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Over-egging the importance of being four years old
I THINK Ben is having a bit of a crisis of confidence at the moment. I blame myself. I think I over-egged how important it was going to be turning four.
I had hoped the frequent pep talks I gave him on how being four meant he was a big boy and with him going to school now it would mean him doing as he was told more, because they just wouldn’t put up with it in class.
I probably laid it on a bit thick so that he probably felt he had to raise his game in every area of his life in order to meet the required standard that being four demanded.
It got to the point where I was saying real four-year-olds definitely ate all their peas and carrots and there was no question he would have to wipe his own bum now he was of age.
In the days after his fourth birthday when he had fully come down from the high of a days’ worth of present opening and chocolate cake for lunch the depression set in as he bemoaned the anti-climax of being the big four.
On many a morning since the big day he has looked down at his feet and up to his hips before stating with unwavering certainty: “I don’t think I am any bigger mummy, my legs are still the same. Well, maybe this one is a bit longer but not much.”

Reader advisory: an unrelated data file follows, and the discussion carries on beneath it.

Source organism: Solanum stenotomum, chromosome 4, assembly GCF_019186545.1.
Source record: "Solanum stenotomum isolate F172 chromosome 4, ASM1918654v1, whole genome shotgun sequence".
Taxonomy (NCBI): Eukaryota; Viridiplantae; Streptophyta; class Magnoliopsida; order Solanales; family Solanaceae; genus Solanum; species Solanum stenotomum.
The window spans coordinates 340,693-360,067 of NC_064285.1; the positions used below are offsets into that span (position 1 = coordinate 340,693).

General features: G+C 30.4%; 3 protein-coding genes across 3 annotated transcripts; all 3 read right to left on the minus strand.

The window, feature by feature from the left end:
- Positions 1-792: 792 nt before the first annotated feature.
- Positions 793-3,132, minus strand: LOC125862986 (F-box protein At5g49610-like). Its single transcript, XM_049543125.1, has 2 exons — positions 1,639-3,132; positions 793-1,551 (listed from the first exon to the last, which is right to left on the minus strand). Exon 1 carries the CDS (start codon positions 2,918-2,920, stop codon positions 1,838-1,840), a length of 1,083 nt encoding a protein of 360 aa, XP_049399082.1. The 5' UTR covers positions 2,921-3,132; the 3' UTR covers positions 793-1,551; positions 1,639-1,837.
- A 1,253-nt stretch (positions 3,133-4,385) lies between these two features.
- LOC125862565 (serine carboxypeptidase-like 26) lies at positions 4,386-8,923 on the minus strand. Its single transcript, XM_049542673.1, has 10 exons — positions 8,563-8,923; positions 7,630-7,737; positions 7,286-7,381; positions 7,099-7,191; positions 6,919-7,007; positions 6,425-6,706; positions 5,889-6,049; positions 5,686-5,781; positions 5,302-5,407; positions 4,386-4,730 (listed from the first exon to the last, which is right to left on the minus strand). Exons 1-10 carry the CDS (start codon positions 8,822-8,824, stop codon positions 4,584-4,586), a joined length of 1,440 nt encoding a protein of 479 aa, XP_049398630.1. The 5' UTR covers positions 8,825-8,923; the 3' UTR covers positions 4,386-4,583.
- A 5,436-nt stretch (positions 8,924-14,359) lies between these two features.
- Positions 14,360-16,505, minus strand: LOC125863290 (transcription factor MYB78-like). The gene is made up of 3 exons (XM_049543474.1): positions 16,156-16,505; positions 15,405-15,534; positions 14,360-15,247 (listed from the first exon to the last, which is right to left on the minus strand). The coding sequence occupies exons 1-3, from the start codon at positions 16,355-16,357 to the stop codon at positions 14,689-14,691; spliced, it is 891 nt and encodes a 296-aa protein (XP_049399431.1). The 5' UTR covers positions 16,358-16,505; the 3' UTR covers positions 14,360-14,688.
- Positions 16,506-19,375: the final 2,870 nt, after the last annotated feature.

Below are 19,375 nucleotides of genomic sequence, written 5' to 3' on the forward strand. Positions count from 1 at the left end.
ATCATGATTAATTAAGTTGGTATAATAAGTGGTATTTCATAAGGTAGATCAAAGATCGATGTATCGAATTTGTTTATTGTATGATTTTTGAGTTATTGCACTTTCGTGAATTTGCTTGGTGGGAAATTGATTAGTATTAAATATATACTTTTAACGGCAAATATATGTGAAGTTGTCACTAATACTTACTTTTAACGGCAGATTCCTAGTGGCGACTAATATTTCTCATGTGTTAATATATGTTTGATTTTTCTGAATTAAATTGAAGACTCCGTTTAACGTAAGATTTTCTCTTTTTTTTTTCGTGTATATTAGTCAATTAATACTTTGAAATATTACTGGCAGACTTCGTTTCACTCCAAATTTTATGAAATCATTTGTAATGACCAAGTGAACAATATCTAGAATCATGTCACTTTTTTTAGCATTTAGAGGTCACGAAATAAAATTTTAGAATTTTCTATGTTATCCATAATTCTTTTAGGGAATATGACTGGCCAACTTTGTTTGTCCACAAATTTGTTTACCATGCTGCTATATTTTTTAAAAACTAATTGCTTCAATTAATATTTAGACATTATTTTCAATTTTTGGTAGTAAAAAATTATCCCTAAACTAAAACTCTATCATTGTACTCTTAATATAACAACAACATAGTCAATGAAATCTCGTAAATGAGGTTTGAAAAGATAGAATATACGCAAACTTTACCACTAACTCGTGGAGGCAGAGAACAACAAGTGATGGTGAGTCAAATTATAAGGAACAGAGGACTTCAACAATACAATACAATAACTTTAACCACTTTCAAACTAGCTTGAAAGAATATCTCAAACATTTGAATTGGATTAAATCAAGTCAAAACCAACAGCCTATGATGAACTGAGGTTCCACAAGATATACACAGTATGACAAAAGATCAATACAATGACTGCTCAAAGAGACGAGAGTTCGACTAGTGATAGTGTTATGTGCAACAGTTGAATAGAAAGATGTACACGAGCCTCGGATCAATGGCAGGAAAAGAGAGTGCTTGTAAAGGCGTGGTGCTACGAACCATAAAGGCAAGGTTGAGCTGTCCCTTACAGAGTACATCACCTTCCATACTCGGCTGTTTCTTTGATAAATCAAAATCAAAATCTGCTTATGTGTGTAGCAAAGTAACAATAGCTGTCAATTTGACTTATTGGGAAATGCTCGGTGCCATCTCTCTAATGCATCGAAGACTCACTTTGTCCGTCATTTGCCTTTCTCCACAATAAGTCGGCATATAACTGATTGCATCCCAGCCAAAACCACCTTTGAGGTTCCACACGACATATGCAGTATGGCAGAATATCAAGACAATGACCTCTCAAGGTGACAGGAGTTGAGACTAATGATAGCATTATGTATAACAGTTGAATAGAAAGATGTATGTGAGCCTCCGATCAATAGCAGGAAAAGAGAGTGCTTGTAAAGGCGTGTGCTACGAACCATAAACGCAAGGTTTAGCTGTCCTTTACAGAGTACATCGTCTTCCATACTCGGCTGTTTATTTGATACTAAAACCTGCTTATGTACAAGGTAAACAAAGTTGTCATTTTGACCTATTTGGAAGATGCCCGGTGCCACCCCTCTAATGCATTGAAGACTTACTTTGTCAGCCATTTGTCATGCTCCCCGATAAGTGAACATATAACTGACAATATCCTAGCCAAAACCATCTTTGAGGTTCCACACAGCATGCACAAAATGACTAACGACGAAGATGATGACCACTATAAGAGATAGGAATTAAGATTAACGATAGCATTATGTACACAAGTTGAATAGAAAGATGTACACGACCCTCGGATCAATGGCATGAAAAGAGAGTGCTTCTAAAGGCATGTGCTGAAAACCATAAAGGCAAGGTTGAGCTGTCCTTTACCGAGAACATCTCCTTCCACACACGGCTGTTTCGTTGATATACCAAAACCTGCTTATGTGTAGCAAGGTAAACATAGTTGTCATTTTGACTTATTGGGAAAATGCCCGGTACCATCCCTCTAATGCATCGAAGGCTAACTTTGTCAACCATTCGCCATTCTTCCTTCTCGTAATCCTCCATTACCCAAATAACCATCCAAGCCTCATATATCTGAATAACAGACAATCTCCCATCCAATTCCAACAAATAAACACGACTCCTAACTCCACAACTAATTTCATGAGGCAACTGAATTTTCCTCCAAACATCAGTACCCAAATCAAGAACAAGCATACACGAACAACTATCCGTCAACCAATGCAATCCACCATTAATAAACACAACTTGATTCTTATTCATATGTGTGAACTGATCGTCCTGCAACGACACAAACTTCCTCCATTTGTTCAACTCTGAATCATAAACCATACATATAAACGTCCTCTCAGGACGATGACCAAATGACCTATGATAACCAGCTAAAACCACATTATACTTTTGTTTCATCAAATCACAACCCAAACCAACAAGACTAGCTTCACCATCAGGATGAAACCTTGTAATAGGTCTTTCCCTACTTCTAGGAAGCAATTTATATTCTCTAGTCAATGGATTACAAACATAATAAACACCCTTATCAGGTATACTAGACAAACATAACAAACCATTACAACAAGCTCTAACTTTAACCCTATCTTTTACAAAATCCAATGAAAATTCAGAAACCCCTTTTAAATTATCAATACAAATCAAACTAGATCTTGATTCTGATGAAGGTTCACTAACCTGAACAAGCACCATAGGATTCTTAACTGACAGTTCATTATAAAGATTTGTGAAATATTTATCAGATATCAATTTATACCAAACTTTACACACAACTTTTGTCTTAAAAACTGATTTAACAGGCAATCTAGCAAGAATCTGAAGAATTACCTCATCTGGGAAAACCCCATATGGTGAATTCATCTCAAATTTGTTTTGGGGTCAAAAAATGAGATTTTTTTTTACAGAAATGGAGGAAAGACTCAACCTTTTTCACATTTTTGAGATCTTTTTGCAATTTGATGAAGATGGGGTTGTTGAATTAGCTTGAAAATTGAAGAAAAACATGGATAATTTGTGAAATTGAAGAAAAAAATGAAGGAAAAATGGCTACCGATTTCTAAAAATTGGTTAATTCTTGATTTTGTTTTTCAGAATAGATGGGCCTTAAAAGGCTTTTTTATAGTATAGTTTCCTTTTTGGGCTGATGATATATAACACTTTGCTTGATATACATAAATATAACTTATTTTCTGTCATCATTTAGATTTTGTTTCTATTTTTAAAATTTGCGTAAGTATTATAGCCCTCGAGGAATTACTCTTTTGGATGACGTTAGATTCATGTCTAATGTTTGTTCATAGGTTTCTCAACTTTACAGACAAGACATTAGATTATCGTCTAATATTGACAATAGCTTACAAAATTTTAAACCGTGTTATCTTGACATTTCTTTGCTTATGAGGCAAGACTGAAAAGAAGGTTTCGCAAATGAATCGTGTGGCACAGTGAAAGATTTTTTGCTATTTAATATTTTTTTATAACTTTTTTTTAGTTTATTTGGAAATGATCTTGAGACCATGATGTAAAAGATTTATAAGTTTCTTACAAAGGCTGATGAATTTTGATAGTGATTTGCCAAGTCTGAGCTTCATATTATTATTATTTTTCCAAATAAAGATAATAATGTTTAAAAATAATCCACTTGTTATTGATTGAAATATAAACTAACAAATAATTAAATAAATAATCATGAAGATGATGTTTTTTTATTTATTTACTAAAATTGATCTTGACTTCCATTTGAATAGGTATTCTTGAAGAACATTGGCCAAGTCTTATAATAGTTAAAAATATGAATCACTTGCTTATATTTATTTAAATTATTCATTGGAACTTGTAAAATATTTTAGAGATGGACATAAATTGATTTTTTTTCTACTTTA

I have to explain that his journey into a fully fledged grown-up wont happen overnight but bit by bit.
This doesn’t go down well as he suggests he will have to be big because he is going to school tomorrow.
I again have to let him down gently with the news that big school is still several months away yet.
He sighs and says: “I really don’t know about this being four mummy, I still feel three.”
To which I reply no one really feels their age except mummies who often feel considerably older because of all the running they do after other people.
This washes over him, he clearly has enough of the world’s problems on his shoulders without me adding mine to them.